The remains of sixteen of the migrants arrived in Hanoi’s Noi Bai Airport early Wednesday and were transported by ambulances to their family’s homes in the Nghe An, Ha Tinh and Quang Binh provinces, according to Sky News.

“After waiting for so many days, my son has finally arrived,” Nguyen Dinh Gia, father of victim Nguyen Dinh Luong, told Reuters in a phone interview from his home in Can Loc, Ha Tinh province. “We are deeply saddened, but we have to hold back the emotion to organize the funeral for my son.”

UK and Vietnamese officially are working to repatriate the remaining victims in the near future.

“This is a very difficult time,” British ambassador to Vietnam, Gareth Ward, said in a video statement released on Wednesday. “I promise the families and the Vietnamese people as a whole that we will continue to boost the cooperation between the UK and Vietnam to prevent human trafficking and protect vulnerable people here.”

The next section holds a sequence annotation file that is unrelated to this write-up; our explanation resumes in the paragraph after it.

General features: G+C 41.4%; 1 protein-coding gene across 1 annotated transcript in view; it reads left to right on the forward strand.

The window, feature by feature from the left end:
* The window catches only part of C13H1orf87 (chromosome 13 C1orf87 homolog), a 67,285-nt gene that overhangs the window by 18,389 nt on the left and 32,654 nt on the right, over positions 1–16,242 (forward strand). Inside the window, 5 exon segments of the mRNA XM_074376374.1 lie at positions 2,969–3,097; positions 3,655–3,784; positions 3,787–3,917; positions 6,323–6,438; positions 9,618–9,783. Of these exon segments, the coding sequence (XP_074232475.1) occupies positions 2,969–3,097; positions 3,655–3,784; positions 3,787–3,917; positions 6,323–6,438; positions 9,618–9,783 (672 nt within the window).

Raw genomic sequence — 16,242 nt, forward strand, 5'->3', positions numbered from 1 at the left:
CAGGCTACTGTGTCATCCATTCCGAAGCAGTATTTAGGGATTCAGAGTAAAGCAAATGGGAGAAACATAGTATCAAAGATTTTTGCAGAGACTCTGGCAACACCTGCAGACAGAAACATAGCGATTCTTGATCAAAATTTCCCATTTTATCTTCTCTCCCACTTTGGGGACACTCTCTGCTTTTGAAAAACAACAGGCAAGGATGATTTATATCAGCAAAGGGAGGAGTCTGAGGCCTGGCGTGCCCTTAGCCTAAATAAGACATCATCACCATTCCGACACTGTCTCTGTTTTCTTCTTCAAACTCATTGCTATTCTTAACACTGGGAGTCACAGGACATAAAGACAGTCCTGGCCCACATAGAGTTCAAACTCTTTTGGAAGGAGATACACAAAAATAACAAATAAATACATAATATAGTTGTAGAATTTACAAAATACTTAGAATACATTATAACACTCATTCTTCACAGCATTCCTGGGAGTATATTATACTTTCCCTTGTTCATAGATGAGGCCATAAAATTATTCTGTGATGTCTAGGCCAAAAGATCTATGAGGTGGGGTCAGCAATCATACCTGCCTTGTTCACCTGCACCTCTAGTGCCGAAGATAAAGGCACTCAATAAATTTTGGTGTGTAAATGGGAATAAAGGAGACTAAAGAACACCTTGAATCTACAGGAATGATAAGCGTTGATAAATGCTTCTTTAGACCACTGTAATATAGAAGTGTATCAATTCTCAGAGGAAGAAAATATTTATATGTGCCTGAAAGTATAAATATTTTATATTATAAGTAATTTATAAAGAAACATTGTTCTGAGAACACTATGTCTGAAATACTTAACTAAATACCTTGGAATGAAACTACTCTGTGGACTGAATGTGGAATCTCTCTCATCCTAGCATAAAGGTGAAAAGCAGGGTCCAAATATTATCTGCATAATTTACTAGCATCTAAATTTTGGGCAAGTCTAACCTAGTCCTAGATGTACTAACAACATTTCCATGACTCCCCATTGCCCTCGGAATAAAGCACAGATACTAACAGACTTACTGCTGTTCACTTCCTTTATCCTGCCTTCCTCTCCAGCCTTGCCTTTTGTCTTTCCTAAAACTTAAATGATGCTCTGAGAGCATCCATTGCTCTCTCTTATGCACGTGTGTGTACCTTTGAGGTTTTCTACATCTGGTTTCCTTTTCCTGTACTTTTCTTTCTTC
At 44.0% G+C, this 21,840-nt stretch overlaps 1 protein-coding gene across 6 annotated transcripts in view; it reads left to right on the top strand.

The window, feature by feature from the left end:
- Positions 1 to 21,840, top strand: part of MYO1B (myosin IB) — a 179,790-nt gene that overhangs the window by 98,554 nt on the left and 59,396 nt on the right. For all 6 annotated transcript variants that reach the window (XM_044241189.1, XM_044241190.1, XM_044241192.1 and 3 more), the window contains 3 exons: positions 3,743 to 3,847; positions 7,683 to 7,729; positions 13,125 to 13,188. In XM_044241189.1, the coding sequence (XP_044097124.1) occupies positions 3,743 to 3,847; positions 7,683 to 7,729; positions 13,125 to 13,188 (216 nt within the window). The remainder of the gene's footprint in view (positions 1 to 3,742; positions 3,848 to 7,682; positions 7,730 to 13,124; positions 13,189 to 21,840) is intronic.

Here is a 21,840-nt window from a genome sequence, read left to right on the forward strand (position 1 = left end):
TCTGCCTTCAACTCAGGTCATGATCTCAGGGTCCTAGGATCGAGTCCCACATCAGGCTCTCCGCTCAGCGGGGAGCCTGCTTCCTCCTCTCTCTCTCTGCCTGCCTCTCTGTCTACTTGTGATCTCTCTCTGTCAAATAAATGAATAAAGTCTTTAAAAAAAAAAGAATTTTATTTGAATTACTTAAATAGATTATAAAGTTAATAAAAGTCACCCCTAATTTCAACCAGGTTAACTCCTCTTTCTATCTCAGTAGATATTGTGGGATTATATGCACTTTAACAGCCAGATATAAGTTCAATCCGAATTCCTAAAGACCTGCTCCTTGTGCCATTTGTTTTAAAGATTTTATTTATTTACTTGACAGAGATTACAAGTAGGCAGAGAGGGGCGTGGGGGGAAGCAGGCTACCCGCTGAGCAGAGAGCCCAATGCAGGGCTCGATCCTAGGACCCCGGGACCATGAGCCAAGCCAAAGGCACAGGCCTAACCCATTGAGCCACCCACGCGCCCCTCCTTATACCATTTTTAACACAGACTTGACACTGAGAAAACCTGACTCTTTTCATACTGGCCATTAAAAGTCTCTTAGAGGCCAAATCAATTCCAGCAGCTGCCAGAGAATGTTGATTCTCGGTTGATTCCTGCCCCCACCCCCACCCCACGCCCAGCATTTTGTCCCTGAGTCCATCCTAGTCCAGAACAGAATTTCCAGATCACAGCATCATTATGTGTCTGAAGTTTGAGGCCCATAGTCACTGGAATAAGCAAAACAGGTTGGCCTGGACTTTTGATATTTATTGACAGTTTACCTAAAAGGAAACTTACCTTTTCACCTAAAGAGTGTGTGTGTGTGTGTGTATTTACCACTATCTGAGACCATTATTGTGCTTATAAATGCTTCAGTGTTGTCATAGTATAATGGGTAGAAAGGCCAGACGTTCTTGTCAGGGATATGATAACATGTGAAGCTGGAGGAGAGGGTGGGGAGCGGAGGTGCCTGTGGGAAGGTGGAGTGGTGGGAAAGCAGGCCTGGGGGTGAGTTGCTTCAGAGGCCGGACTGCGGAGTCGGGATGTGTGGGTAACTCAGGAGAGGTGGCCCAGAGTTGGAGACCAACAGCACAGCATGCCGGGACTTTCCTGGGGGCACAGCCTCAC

Each body will cost about $2,856 to repatriate, according to the vice minister of foreign affairs. The Vietnamese government will advance the payment and the victims’ families will be required to pay back the cost of to fly the bodies in from the UK at a later date. A crowdsourcing campaign has raised more than $110,000 for the relatives of the deceased migrants, BBC reported.

The minister added in a statement that families were encouraged to have the bodies cremated “to ensure speed, low cost and sanitation safety.” Many relative instead agreed to pay to have the bodies shipped back to Vietnam for traditional burials given cremation is rare in the country’s rural areas, The Guardian reported.